When a node has more than one occurrence (using an anchor and alias nodes), tag resolution must depend only on the path to the first occurrence of the node. Typically, the path leading to a node is sufficient to determine its specific tag. In cases where the path does not imply a single specific tag, the resolution also needs to consider the node content to select amongst the set of possible tags. Thus, plain scalars may be matched against a set of regular expressions to provide automatic resolution of integers, floats, timestamps, and similar types. Similarly, the content of mapping nodes may be matched against sets of expected keys to automatically resolve points, complex numbers, and similar types.

The combined effect of these rules is to ensure that tag resolution can be performed as soon as a node is first encountered in the stream, typically before its content is parsed. Also, tag resolution only requires referring to a relatively small number of previously parsed nodes. Thus, tag resolution in one-pass processors is both possible and practical.

If a document contains unresolved tags, the YAML processor is unable to compose a complete representation graph. In such a case, the YAML processor may compose an partial representation, based on each node’s kind and allowing for non-specific tags.

3.3.3. Recognized and Valid

To be valid, a node must have a tag which is recognized by the YAML processor and its content must satisfy the constraints imposed by this tag. If a document contains a scalar node with an unrecognized tag or invalid content, only a partial representation may be composed. In contrast, a YAML processor can always compose a complete representation for an unrecognized or an invalid collection, since collection equality does not depend upon knowledge of the collection’s data type. However, such a complete representation can not be used to construct a native data structure.

3.3.4. Available

In a given processing environment, there need not be an available native type corresponding to a given tag. If a node’s tag is unavailable, a YAML processor will not be able to construct a native data structure for it. In this case, a complete representation may still be composed, and an application may wish to use this representation directly.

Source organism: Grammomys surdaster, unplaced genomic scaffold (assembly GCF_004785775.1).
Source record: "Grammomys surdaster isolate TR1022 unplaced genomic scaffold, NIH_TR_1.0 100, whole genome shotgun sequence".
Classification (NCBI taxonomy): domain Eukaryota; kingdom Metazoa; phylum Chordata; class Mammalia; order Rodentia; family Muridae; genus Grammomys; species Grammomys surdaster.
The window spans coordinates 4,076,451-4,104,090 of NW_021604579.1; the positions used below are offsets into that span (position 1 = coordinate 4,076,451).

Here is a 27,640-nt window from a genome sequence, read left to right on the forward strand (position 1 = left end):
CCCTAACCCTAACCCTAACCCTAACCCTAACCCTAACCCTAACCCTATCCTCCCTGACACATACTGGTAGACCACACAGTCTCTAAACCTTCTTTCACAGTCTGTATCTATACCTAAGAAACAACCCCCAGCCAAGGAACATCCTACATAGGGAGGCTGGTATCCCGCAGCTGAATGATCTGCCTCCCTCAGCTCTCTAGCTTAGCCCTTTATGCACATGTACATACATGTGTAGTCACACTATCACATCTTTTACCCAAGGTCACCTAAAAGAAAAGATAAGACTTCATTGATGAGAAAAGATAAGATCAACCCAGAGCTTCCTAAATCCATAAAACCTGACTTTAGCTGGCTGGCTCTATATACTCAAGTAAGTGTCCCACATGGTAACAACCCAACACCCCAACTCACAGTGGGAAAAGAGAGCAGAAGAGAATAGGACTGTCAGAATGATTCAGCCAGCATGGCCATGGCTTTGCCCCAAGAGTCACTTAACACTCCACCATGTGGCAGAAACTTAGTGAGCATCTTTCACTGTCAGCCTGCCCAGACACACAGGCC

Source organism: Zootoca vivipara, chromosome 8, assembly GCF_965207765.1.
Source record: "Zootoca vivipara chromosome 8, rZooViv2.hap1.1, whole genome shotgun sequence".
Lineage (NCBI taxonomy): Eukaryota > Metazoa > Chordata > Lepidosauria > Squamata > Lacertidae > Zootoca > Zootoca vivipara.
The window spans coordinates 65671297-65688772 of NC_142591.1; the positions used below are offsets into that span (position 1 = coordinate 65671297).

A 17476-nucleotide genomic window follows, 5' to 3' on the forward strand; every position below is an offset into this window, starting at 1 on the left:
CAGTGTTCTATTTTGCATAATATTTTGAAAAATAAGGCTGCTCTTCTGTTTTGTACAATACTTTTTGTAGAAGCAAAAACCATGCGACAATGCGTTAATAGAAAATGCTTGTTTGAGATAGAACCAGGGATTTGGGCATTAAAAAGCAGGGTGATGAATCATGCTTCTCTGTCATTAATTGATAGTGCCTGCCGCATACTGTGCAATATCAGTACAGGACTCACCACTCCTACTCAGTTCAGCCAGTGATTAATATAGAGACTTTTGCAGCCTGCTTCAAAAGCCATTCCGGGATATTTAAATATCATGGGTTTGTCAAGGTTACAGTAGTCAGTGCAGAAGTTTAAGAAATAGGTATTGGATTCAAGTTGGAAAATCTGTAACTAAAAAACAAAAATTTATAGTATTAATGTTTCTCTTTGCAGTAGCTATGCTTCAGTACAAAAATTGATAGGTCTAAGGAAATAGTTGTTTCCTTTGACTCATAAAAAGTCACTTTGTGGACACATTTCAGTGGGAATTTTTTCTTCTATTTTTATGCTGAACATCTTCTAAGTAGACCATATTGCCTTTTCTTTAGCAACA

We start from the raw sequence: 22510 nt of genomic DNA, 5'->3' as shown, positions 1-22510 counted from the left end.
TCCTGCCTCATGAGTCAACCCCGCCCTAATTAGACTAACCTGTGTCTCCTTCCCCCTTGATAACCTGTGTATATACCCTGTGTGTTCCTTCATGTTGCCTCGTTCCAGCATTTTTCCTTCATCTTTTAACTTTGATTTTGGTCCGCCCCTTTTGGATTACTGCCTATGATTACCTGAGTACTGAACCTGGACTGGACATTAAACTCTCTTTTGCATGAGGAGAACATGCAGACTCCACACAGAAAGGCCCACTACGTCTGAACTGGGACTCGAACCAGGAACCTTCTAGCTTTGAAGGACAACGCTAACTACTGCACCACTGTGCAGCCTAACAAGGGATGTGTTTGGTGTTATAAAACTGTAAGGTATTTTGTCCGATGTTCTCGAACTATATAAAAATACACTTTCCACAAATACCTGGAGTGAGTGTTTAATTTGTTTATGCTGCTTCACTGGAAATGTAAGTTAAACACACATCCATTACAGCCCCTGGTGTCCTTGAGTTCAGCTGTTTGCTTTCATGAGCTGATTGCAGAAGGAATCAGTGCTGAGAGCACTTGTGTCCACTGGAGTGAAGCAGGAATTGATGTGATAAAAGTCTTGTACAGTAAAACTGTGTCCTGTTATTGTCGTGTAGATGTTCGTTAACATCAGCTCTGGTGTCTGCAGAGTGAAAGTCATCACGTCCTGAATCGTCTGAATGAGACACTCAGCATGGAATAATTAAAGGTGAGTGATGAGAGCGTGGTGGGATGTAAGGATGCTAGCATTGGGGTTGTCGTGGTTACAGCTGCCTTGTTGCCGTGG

Chapter 4. Productions Conventions

The following chapters describe the syntax of YAML character streams in detail using a series of BNF productions. In most cases, productions are introduced in a “bottom-up” order; basic productions are specified before the more complex productions using them. Examples accompanying the productions display sample YAML text side-by-side with equivalent YAML text using only flow collections and double-quoted scalars. For improved readability, the equivalent YAML text uses the “!!seq”, “!!map”, and “!!strshorthands instead of the verbatim!<tag:yaml.org,2002:seq>”, “!<tag:yaml.org,2002:map>” and “!<tag:yaml.org,2002:str>” forms. These types are used to resolve all untagged nodes, except for a few examples that use the “!!int” and “!!float” types.

4.1. Production Prefixes

To make the syntax easier to follow, production names use Hungarian-style notation. Each production is given one of the following prefix based on the type of characters it matches.

A production matching no characters.
A production matching one or more characters starting and ending with a special (non-space) character.
A production matching a single line break.
A production matching one or more characters starting and ending with a non-break character.
A production matching one or more characters starting and ending with a space character.
A production matching one or more characters starting and ending with a non-space character.
A production matching a sequence of one or more characters, starting with an X- character and ending with a Y- character.
A production matching one or more lines (shorthand for s-b-).
X+, X-Y+
A production as above, with the additional property that the indentation level used is greater than the specified n parameter.

4.2. Production Parameters

As YAML’s syntax is designed for maximal readability, it makes heavy use of the context that each syntactical entity appears in. For notational compactness, this is expressed using parameterized BNF productions. The set of parameters and the range of allowed values depend on the specific production. The full list of possible parameters and their values is: